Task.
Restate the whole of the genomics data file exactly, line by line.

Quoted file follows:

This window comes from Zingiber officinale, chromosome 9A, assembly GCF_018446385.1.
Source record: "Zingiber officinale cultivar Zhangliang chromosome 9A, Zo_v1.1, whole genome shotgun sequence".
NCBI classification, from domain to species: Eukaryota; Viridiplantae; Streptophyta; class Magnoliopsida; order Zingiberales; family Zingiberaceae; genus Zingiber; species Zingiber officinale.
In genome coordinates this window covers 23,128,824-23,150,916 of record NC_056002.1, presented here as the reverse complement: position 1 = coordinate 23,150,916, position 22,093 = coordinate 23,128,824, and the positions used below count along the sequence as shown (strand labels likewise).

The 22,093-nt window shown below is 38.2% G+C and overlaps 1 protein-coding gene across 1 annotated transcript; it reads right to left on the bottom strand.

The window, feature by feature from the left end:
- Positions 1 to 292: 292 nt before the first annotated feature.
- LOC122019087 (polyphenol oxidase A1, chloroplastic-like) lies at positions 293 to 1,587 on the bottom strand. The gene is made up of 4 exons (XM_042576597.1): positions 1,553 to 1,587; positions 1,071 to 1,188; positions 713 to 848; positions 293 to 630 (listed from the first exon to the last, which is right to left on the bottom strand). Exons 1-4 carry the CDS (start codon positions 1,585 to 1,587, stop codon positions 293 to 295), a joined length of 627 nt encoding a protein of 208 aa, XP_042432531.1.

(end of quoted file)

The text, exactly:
This window comes from Zingiber officinale, chromosome 9A, assembly GCF_018446385.1.
Source record: "Zingiber officinale cultivar Zhangliang chromosome 9A, Zo_v1.1, whole genome shotgun sequence".
NCBI classification, from domain to species: Eukaryota; Viridiplantae; Streptophyta; class Magnoliopsida; order Zingiberales; family Zingiberaceae; genus Zingiber; species Zingiber officinale.
In genome coordinates this window covers 23,128,824-23,150,916 of record NC_056002.1, presented here as the reverse complement: position 1 = coordinate 23,150,916, position 22,093 = coordinate 23,128,824, and the positions used below count along the sequence as shown (strand labels likewise).

The 22,093-nt window shown below is 38.2% G+C and overlaps 1 protein-coding gene across 1 annotated transcript; it reads right to left on the bottom strand.

The window, feature by feature from the left end:
- Positions 1 to 292: 292 nt before the first annotated feature.
- LOC122019087 (polyphenol oxidase A1, chloroplastic-like) lies at positions 293 to 1,587 on the bottom strand. The gene is made up of 4 exons (XM_042576597.1): positions 1,553 to 1,587; positions 1,071 to 1,188; positions 713 to 848; positions 293 to 630 (listed from the first exon to the last, which is right to left on the bottom strand). Exons 1-4 carry the CDS (start codon positions 1,585 to 1,587, stop codon positions 293 to 295), a joined length of 627 nt encoding a protein of 208 aa, XP_042432531.1.